"The discovery could lead to novel magneto-optical or magneto-electrical switching devices by magnetically controlling the metallicity of nanotubes," Kono told PhysicsWeb. "It could also lead to novel experiments on one-dimensional systems."
"Our work demonstrates that hollow molecules can change the energies of their orbitals in response to the magnetic flux threaded through the molecule," said Bezryadin. "This observation may have interdisciplinary importance, since electronic orbitals not only determine the energy of the molecule but also its chemical, mechanical and other properties. It might therefore be possible to control these properties by a magnetic field."
Kono's group now plans to study the effects of even stronger magnetic fields on nanotubes, while Bezryadin and co-workers will repeat their experiment at ultracold temperatures to obtain an even clearer picture of how the electron energy levels in the nanotubes respond to magnetic fields.
Starting in 1992 (the year Eric Drexler published Nanosystems), Japan spent a decade developing the foundations for bottom-up nanotech. They worked on four things:
1. "identification and manipulation of atoms and molecules" -- Obviously of great importance for bottom-up nanofabrication.
2. "formation and control of nanostructures on the surface and at the interface of materials" -- Likewise, very important.
3. "spin electronics" -- I'm not sure why this was in there; possibly to provide a short-term profitable spinoff (no pun intended).
4. "theoretical analysis of the dynamic processes of atoms and molecules" -- This sounds like research into bonding, and quite possibly relevant to mechanochemistry.
The leader, Kazunobu Tanaka, designed a highly interdisciplinary and collaborative working environment. He called for strong university participation. He put together a laboratory with 100 scientists sharing facilities, including cafeteria and relaxation room. He also recommends active use of sabbatical leaves and flexible university curriculums.
According to one article, "Dr. Tanaka says nanotechnology in Japan will not make any progress unless project leaders and researchers with a wide outlook are brought up. He adds that the master plan for developing nanotechnology in Japan should be discussed from the mid- and long-term viewpoint by young researchers with strong physical and intellectual ability."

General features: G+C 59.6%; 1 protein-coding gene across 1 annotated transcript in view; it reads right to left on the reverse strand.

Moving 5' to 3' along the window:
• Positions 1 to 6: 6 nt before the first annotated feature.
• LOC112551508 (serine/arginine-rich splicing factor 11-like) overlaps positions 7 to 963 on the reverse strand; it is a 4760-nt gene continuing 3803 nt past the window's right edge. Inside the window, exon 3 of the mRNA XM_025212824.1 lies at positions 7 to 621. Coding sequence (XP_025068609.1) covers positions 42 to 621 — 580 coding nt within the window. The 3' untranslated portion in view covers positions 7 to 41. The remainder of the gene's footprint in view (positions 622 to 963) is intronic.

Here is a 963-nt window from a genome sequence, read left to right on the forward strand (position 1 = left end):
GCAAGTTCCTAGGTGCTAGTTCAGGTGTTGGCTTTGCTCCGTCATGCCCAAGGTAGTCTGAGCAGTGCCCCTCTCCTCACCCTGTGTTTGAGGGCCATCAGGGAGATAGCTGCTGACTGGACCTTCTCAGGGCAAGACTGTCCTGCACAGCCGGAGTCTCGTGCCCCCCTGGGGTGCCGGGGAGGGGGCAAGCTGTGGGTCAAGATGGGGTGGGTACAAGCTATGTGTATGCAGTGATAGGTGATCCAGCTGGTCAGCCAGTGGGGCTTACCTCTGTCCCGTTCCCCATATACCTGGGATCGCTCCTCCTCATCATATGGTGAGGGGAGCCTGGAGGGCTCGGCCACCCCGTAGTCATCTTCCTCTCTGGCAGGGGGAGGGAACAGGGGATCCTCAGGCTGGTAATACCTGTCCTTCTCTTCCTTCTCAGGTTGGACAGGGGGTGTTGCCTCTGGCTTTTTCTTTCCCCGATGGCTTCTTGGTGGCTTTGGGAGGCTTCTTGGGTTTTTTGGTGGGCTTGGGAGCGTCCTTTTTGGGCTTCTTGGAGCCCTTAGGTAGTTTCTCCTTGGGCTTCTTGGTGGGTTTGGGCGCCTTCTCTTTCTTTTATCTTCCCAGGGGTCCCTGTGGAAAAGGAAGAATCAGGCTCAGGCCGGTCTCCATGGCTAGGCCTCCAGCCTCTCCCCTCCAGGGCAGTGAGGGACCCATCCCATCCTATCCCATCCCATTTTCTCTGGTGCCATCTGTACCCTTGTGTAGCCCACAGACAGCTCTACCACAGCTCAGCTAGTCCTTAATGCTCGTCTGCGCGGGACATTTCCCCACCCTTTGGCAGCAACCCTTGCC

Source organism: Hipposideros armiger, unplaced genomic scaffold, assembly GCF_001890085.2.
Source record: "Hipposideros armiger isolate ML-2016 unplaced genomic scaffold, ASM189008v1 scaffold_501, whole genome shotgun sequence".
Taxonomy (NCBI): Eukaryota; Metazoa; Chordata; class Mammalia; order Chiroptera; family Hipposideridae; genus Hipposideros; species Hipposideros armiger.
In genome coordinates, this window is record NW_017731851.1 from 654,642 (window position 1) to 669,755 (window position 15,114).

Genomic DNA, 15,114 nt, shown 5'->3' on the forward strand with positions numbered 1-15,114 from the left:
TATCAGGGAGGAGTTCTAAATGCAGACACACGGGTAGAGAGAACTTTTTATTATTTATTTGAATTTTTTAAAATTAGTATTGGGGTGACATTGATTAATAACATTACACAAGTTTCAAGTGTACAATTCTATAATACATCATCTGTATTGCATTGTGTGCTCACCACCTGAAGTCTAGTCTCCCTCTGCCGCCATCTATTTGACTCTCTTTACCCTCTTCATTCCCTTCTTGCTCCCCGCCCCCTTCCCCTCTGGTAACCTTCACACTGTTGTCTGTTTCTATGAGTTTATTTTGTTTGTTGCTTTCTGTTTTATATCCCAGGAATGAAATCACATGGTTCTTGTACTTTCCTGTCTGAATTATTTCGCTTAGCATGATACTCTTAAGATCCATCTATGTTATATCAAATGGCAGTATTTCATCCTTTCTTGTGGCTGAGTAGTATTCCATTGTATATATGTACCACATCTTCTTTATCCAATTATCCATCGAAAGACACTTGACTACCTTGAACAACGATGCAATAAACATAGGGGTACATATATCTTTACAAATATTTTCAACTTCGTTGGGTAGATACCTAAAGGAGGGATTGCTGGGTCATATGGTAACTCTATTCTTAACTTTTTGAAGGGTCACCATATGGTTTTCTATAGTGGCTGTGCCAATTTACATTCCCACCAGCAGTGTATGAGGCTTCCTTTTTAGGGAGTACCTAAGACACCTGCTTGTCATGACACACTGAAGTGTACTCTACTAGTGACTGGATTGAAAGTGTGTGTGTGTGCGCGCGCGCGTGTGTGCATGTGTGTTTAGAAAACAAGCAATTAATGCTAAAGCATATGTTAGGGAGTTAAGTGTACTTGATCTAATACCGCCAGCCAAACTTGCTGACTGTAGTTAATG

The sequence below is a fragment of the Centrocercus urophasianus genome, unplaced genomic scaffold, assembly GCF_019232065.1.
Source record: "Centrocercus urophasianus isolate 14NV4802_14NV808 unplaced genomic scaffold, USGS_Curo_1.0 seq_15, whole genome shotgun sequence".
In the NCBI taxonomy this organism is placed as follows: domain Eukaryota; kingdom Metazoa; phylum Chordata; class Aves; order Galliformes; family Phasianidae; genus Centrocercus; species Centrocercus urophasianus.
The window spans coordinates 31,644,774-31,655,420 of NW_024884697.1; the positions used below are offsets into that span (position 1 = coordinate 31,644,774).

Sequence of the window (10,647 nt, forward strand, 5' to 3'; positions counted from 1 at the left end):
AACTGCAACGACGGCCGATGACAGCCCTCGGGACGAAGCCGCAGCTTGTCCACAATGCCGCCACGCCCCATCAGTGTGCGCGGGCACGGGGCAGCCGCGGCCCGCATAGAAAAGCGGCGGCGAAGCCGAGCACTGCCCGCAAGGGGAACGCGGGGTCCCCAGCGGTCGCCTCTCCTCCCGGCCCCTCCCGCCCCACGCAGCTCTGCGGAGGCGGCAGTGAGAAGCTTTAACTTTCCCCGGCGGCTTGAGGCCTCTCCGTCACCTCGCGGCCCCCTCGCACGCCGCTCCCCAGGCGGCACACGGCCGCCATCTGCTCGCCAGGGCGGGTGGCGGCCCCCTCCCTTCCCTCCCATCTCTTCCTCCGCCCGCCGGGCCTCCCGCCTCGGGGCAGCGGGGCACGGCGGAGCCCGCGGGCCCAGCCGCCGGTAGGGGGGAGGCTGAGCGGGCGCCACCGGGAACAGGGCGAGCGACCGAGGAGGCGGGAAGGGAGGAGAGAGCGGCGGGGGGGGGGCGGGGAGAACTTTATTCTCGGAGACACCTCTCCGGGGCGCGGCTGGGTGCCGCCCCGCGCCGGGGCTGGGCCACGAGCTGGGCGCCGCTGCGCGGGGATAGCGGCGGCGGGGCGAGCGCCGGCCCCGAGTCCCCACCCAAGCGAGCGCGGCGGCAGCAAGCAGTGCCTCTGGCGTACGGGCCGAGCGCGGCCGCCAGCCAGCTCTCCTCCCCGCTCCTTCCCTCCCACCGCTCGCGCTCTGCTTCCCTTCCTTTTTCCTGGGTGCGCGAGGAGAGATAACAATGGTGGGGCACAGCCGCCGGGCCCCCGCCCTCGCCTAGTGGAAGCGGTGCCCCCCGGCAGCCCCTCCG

This sounds to me like a very effective process for developing advanced technology. And this is not just theory; it's been put into practice in a decade-long foundational project that finished two years ago. Japan has now put hundreds if not thousands of research-years into bottom-up fabrication. And they've had plenty of time to think about the implications and applications.
I'm encouraged that they appear to be socially conscious. The reason for the sabbaticals is to allow the researchers to "reconfirm the positioning of their own studies in society." And the purpose of the flexible university curriculums is "to respond quickly to changing times and to meet current social needs."
Physical chemists in China have made carbon-50 molecules in the solid state for the first time.
Lan-Sun Zheng and colleagues at Xiamen University, and co-workers at the Chinese Academy of Sciences in Beijing and Wuhan, prepared the molecules - which they describe as a long sought little sister of carbon-60 - in an arc-discharge technique involving chlorine.
The result will allow scientists to study the properties of carbon-50 with a view to exploiting its unusual properties. The method developed by the Chinese team also opens the way to making other small, cage-like carbon molecules or "fullerenes" (S-Y Xie et al. 2004 Science 304 699).
The most common fullerene is carbon-60 - also known as buckminsterfullerene or "buckyball". This molecule, which contains 60 carbon atoms arranged in a spherical structure made up of pentagons and hexagons, was first created in 1985. Since then larger fullerenes containing between 70 and 500 carbon atoms have also been produced.
All the fullerenes made so far obey the isolated pentagon rule (IPR): this rule states that the most stable molecules are those in which every pentagon is surrounded by five hexagons. However, it is not possible to satisfy this rule in a molecule with fewer than 60 carbon atoms. This means that so-called non-IPR fullerenes should have unusual properties, but it also makes them structurally unstable and difficult to synthesise. Until now, fullerenes with fewer than 60 carbon atoms have only ever been made in the gas phase.
Zheng and colleagues succeeded in stabilising and capturing solid-state carbon-50 molecules using a graphite arc-discharge method. They added 0.013 atmospheres of carbon tetrachloride vapour to 0.395 atmospheres of helium in a sealed stainless steel vessel and then applied an electric field of 24 Volts. After purifying around 90 grams of soot that contained carbon-50 chloride (C50Cl10), they obtained about 2 milligrams of C50Cl10 that was 99.5% pure.
"The C50Cl10 looks like a spacecraft or a spinning planet with 10 reactive carbon-chlorine arms ready for further chemical functionalization," team member Su-Yuan Xie told PhysicsWeb (see figure). Like derivatives of carbon-60 and 70, Xie says that carbon-50 could easily react with a variety of organic groups to form new compounds with interesting chemical and physical properties. Moreover, the technique could also be extended to synthesise other small fullerenes, such as carbon-54 and carbon-56.